The corridors of the National Library
U 9.592-7 In the daylit corridor he [Lyster] talked with voluble pains of zeal [...] A patient silhouette waited, listening.
U 9.1110-6: Stephen, greeting, then all amort, followed a lubber jester, a wellkempt head, newbarbered, out of the vaulted cell into a shattering daylight of no thought. [...] In the readers' book Cashel Boyle O'Connor Fitzmaurice Tisdall Farrell parafes his polysyllables.
As this floor plan unmistakably shows, no corridor was involved when one left the Librarian’s office through the door that led directly into the reading room. Furthermore, anyone standing under the glass dome of the reading room would not have been in silhouette, but bathed in light.
So it becomes obvious that the door which closes behind Lyster in this scene is the one that leads into the book corridor, where a waiting Bloom would indeed have presented a silhouette against the window and would have remained a shadowy figure following Lyster to the provincial papers.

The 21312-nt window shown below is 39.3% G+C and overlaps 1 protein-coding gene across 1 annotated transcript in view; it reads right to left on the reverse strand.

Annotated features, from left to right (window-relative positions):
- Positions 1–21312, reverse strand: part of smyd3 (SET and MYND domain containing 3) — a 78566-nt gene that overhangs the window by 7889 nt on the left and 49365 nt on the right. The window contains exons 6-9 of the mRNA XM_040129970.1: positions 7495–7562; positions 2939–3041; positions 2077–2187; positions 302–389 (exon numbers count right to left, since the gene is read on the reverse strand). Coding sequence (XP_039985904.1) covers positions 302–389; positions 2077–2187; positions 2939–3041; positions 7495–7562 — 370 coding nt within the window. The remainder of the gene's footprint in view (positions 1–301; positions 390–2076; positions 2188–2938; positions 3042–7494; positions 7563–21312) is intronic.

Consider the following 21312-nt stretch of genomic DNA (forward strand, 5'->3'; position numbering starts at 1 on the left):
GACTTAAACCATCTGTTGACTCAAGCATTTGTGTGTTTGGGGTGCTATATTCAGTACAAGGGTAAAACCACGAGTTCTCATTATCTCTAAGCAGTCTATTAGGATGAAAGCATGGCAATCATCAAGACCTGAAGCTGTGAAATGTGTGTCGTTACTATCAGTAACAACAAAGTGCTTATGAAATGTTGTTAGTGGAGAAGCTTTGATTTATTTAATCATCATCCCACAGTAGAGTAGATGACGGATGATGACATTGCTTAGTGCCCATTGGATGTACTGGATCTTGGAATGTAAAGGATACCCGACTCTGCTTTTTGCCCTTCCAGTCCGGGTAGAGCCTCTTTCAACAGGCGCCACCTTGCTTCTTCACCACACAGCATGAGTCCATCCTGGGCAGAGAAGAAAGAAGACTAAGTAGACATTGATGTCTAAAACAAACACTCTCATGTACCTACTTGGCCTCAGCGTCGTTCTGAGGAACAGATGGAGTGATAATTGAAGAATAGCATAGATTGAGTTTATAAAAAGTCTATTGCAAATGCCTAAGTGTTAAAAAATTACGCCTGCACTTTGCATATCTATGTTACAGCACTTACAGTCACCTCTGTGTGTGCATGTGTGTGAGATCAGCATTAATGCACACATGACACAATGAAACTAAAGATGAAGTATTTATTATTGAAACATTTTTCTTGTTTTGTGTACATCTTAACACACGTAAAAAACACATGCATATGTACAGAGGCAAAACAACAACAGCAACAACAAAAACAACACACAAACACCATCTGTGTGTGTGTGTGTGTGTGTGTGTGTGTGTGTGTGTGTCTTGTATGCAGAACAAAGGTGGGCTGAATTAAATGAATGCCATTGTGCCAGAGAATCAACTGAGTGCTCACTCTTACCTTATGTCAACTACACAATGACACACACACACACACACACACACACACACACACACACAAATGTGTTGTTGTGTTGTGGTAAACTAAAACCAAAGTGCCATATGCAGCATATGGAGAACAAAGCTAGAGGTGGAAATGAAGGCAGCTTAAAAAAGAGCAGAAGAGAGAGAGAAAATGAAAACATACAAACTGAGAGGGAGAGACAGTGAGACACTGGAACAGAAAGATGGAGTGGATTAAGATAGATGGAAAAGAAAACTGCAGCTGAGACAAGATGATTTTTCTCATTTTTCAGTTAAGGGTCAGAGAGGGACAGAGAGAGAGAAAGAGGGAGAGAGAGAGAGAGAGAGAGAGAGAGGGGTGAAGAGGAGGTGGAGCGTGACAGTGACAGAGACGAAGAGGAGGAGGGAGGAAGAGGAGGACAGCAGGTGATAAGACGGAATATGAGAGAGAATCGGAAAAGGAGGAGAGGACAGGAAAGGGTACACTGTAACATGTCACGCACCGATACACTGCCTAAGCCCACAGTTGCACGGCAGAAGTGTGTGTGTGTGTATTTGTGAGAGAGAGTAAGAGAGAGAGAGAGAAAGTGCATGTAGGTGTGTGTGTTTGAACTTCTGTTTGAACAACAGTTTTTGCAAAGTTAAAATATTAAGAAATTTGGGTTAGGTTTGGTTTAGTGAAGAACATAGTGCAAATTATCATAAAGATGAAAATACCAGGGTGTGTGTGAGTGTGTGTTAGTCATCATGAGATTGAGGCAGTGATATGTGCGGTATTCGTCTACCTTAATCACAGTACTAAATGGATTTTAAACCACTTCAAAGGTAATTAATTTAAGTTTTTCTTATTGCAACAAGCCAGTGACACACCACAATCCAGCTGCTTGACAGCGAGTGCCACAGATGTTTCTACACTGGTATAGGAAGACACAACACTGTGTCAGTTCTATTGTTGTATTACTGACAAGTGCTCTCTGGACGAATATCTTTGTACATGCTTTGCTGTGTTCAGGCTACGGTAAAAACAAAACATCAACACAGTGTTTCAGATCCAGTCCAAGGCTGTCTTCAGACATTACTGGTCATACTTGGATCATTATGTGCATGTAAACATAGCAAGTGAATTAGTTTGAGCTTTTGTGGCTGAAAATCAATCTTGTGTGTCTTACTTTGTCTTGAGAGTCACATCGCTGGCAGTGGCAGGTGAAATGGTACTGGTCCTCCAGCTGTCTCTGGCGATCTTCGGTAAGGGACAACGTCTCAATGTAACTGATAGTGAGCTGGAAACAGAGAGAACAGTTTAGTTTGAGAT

When Mulligan and Stephen, however, leave the Librarian's office later, they are met by "shattering daylight" (U 9.1111), which strongly suggests that Mulligan used the door that directly opens into the area behind the counter. Contrary to the book corridor the readingroom would have been flooded by sunlight at this time of day. Passing through the flap in the counter on their way to the turnstile Stephen notices the lunatic Farrell writing his many names into the visitors' book laid out here (see image).
Although there was a second librarian’s office this scene suggests that Lyster and Eglinton shared the office as Eglinton is the only person who remains seated at his desk throughout the episode. This would hardly have been the case had he just happened to be in Lyster’s office by chance. His desk lamp is on, but there is another desk that is unlit and for a few brief moments occupied by Mulligan. The two offices of the chief librarian and his assistants (Eglinton and Best normally were on different shifts) were next to each other and connected by a door in the partition wall between them - “eavesdropping” (U 9.574) because it did not reach the ceiling - as any visitor can still see today.
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